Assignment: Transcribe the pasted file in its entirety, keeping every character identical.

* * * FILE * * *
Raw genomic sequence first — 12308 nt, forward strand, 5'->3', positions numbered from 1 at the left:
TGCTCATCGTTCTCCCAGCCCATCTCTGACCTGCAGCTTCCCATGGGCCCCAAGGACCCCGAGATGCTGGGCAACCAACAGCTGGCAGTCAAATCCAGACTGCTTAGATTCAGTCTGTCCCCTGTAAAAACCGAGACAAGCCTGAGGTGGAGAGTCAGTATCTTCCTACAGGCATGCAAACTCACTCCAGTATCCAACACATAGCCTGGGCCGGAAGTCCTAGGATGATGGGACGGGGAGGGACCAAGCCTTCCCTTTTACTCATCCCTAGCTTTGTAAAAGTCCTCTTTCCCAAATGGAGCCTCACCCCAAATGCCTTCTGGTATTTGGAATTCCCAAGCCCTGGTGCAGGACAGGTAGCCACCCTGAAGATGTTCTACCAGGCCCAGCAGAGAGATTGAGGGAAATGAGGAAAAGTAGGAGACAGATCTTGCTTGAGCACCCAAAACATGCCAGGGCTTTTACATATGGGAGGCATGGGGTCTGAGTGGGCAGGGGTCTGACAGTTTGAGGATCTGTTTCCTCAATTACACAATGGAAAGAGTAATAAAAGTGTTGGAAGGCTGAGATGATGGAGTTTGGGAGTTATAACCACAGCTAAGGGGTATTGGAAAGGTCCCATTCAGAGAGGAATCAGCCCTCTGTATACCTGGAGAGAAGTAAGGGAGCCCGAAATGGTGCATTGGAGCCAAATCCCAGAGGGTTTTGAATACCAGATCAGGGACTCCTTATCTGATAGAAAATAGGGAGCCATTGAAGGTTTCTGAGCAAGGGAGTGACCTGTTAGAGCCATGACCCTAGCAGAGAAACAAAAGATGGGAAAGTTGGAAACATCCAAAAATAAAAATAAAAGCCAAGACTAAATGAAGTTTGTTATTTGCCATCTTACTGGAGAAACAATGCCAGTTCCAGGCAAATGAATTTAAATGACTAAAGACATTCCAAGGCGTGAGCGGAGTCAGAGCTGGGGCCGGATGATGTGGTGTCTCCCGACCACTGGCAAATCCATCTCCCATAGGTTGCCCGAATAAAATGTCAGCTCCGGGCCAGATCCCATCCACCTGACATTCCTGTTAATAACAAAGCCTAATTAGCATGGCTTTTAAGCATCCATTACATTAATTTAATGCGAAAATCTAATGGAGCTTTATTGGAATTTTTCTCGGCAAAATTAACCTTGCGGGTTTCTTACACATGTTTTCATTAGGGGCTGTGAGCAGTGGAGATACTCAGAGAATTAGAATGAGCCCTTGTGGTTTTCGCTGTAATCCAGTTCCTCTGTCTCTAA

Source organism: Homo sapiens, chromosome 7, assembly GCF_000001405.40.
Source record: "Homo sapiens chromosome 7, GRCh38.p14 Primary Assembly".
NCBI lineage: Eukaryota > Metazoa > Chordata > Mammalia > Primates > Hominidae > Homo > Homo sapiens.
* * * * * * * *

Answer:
Raw genomic sequence first — 12308 nt, forward strand, 5'->3', positions numbered from 1 at the left:
TGCTCATCGTTCTCCCAGCCCATCTCTGACCTGCAGCTTCCCATGGGCCCCAAGGACCCCGAGATGCTGGGCAACCAACAGCTGGCAGTCAAATCCAGACTGCTTAGATTCAGTCTGTCCCCTGTAAAAACCGAGACAAGCCTGAGGTGGAGAGTCAGTATCTTCCTACAGGCATGCAAACTCACTCCAGTATCCAACACATAGCCTGGGCCGGAAGTCCTAGGATGATGGGACGGGGAGGGACCAAGCCTTCCCTTTTACTCATCCCTAGCTTTGTAAAAGTCCTCTTTCCCAAATGGAGCCTCACCCCAAATGCCTTCTGGTATTTGGAATTCCCAAGCCCTGGTGCAGGACAGGTAGCCACCCTGAAGATGTTCTACCAGGCCCAGCAGAGAGATTGAGGGAAATGAGGAAAAGTAGGAGACAGATCTTGCTTGAGCACCCAAAACATGCCAGGGCTTTTACATATGGGAGGCATGGGGTCTGAGTGGGCAGGGGTCTGACAGTTTGAGGATCTGTTTCCTCAATTACACAATGGAAAGAGTAATAAAAGTGTTGGAAGGCTGAGATGATGGAGTTTGGGAGTTATAACCACAGCTAAGGGGTATTGGAAAGGTCCCATTCAGAGAGGAATCAGCCCTCTGTATACCTGGAGAGAAGTAAGGGAGCCCGAAATGGTGCATTGGAGCCAAATCCCAGAGGGTTTTGAATACCAGATCAGGGACTCCTTATCTGATAGAAAATAGGGAGCCATTGAAGGTTTCTGAGCAAGGGAGTGACCTGTTAGAGCCATGACCCTAGCAGAGAAACAAAAGATGGGAAAGTTGGAAACATCCAAAAATAAAAATAAAAGCCAAGACTAAATGAAGTTTGTTATTTGCCATCTTACTGGAGAAACAATGCCAGTTCCAGGCAAATGAATTTAAATGACTAAAGACATTCCAAGGCGTGAGCGGAGTCAGAGCTGGGGCCGGATGATGTGGTGTCTCCCGACCACTGGCAAATCCATCTCCCATAGGTTGCCCGAATAAAATGTCAGCTCCGGGCCAGATCCCATCCACCTGACATTCCTGTTAATAACAAAGCCTAATTAGCATGGCTTTTAAGCATCCATTACATTAATTTAATGCGAAAATCTAATGGAGCTTTATTGGAATTTTTCTCGGCAAAATTAACCTTGCGGGTTTCTTACACATGTTTTCATTAGGGGCTGTGAGCAGTGGAGATACTCAGAGAATTAGAATGAGCCCTTGTGGTTTTCGCTGTAATCCAGTTCCTCTGTCTCTAA

Source organism: Homo sapiens, chromosome 7, assembly GCF_000001405.40.
Source record: "Homo sapiens chromosome 7, GRCh38.p14 Primary Assembly".
NCBI lineage: Eukaryota > Metazoa > Chordata > Mammalia > Primates > Hominidae > Homo > Homo sapiens.